I do not believe that any ESL can ever play loudly enough to keep up with the dBs produced by cone speakers. However, ESLs sound elegant, beautiful and beguiling - and therefore cannot be ignored. In trying to accomodate my love of both ESL's and a liking for louder playing box speakers (when the mood takes me), I have on hand and use both technologies.

Regards,


Steve M.

BTW: I use Transmission Line subwoofers with my ESL as I find that TL bass breathes freely and intrudes less on the ESL's delicate soundfield.
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Old 29th October 2004, 02:06 PM   #17
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Quote:
Originally posted by Steve M
'Bear' is spot on about ESL's and their good dynamics...

As a long time user of both ESL's and boxed speakers of the highest calibre (various Accuton ceramic/Raven ribbon/Scanspeak Carbon/Seas Excel magnesium/metal Beryllium/Fostex combinations), I have to say IMO the ESL's are more dynamic than any of these.
<snip>

I do not believe that any ESL can ever play loudly enough to keep up with the dBs produced by cone speakers. However, ESLs sound elegant, beautiful and beguiling - and therefore cannot be ignored. In trying to accomodate my love of both ESL's and a liking for louder playing box speakers (when the mood takes me), I have on hand and use both technologies.

Regards,


Steve M.

It's important to disect Steve's last comment... it is untrue the cone speakers are generally produce higher SPLs than do ESLs.

Some cone speakers are capable of higher SPLs. Others are quite obviously not going to do that - depending upon the ESL of course.

Cabinet size for size, cones will produce more output.

Which will have lower distortion at normal listening levels?

But for most listening, up into the <110db peak range there are ESLs that are completely capable - of course they require more voltage swing to reach those peak levels, which in practice implies a high power amplifier.

I think it is safe to say that most people listen at levels that average ~90dB SPL, and not louder, which makes higher max SPL systems rare and not necessary for most people. (there are exceptions)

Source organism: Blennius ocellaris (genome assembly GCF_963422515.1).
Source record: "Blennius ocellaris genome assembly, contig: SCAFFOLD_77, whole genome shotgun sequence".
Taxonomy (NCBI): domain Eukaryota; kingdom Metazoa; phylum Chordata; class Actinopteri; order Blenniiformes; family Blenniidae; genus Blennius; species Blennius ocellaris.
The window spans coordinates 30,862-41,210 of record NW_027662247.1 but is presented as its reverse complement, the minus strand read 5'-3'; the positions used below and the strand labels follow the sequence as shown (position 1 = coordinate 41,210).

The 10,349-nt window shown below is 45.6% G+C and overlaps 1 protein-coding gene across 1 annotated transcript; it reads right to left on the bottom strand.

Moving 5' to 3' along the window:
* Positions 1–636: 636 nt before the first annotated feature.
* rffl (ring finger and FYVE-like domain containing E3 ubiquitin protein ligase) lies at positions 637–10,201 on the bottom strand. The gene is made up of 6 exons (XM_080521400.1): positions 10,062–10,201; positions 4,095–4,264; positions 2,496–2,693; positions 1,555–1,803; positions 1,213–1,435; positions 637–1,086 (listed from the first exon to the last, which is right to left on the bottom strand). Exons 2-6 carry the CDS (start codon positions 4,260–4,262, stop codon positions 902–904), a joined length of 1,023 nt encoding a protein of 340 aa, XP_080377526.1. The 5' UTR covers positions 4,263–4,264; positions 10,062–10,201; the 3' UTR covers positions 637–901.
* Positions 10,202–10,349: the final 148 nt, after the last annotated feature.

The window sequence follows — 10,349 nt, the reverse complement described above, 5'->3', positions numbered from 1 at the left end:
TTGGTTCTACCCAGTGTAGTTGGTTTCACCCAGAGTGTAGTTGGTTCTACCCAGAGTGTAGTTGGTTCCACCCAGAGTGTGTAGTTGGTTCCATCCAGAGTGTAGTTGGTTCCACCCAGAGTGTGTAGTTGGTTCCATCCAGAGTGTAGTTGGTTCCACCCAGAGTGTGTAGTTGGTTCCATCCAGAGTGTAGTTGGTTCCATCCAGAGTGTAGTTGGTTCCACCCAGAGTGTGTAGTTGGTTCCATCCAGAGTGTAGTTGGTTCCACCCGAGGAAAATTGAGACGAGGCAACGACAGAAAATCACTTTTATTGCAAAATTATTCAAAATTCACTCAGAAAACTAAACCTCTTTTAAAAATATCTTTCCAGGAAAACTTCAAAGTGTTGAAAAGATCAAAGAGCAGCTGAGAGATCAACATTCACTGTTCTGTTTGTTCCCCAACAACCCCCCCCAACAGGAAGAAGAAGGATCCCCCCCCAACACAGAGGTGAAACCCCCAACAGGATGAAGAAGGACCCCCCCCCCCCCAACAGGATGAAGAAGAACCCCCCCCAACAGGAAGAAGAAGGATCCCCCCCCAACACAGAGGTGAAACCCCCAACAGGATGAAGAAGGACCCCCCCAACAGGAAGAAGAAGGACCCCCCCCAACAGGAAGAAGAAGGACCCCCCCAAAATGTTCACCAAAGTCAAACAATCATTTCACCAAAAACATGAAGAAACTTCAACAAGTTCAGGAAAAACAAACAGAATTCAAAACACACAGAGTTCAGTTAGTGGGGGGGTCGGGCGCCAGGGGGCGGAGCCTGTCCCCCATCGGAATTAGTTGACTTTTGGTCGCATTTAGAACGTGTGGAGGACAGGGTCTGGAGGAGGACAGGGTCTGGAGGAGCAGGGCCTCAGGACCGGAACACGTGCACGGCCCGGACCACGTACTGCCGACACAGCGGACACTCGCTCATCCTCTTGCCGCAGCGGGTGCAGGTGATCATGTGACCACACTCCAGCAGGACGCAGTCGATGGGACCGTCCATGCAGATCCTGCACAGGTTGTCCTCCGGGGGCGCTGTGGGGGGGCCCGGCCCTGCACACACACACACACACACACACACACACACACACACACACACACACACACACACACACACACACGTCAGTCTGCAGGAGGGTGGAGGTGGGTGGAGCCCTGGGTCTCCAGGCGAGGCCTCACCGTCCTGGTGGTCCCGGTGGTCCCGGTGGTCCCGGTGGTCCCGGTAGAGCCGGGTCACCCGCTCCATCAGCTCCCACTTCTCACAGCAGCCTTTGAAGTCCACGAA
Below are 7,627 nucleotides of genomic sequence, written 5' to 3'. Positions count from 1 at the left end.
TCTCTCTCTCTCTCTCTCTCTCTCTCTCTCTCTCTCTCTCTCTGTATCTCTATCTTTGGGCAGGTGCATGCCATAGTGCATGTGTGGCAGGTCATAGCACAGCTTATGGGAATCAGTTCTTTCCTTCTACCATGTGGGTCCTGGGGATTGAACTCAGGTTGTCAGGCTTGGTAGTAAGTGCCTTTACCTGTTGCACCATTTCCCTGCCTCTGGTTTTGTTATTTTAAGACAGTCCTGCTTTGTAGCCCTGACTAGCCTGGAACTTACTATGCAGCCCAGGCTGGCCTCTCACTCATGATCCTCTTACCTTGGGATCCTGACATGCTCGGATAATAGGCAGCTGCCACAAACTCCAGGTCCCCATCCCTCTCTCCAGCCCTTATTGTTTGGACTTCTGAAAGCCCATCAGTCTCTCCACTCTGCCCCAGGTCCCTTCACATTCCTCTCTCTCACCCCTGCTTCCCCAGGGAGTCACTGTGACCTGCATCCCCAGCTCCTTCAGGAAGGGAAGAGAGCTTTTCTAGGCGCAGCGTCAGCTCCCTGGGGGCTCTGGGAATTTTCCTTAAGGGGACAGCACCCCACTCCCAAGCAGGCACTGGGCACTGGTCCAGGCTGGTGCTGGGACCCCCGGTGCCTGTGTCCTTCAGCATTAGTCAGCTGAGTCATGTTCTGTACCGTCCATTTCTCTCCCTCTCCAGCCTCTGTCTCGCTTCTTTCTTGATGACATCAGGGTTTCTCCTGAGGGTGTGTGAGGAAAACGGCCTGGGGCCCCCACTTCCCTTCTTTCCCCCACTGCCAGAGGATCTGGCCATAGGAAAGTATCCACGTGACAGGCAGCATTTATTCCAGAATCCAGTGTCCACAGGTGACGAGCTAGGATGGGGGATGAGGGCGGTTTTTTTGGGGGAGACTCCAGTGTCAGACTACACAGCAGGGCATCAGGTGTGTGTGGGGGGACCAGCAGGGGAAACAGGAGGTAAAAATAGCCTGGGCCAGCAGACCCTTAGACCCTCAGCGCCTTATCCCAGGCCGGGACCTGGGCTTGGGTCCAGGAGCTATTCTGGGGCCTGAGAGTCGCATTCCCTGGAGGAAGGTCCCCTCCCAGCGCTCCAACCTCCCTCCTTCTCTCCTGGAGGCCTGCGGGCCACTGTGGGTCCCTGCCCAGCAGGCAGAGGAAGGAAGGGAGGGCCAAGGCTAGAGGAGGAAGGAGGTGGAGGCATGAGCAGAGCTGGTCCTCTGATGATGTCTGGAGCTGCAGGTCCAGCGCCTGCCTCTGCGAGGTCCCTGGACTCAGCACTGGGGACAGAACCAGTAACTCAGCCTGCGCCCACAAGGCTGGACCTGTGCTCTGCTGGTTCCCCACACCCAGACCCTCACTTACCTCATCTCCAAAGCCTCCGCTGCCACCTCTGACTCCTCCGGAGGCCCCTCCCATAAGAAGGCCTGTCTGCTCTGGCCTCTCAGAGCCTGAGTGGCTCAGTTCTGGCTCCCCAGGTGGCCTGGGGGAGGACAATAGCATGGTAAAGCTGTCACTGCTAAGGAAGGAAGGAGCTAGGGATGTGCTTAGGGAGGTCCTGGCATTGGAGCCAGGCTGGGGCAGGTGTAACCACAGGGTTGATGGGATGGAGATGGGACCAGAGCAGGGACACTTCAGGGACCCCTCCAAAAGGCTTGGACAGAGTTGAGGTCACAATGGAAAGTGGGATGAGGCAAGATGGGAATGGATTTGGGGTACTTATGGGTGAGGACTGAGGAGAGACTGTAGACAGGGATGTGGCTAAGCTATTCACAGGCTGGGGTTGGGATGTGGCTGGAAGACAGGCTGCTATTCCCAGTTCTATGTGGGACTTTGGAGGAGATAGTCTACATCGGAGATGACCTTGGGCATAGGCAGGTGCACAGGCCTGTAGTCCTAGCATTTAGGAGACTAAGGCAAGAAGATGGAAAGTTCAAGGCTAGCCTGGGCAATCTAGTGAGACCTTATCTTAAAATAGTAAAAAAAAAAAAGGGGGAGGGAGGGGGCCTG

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Old 30th October 2004, 04:10 PM   #18
Steve M is offline Steve M  Australia
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All elementary Bear and I beg to differ. I own and use electrostats and love them for what they do, but there is not an ESL on the planet that will keep up with the SPLs produced by a Bose 901/802 or a brace of JBLs at a rock concert ... to quote two examples.

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Steve M.
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Old 3rd November 2004, 11:55 PM   #19
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Yeah, and?

What is your point?

But as far as your Bose 901?? I guarantee that there are ESLs that will produce higher SPLs and wider bandwidth with lower distortion than Bose 901s, maybe even using less amplifier power.

Comparing to PA/SR speakers is clearly not a reasonable comparison.


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Old 12th November 2004, 10:42 AM   #20
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Default two magical qualities

Brett
You said:
"If you want electrostatic clarity, and the ability to rock, get horns"

I'm interested in horns, but donít know a lot: what horn system do you have/ do you suggest - that possesses those two magical qualities?

Or anyone, what ESL or ESL hybrid system might do this?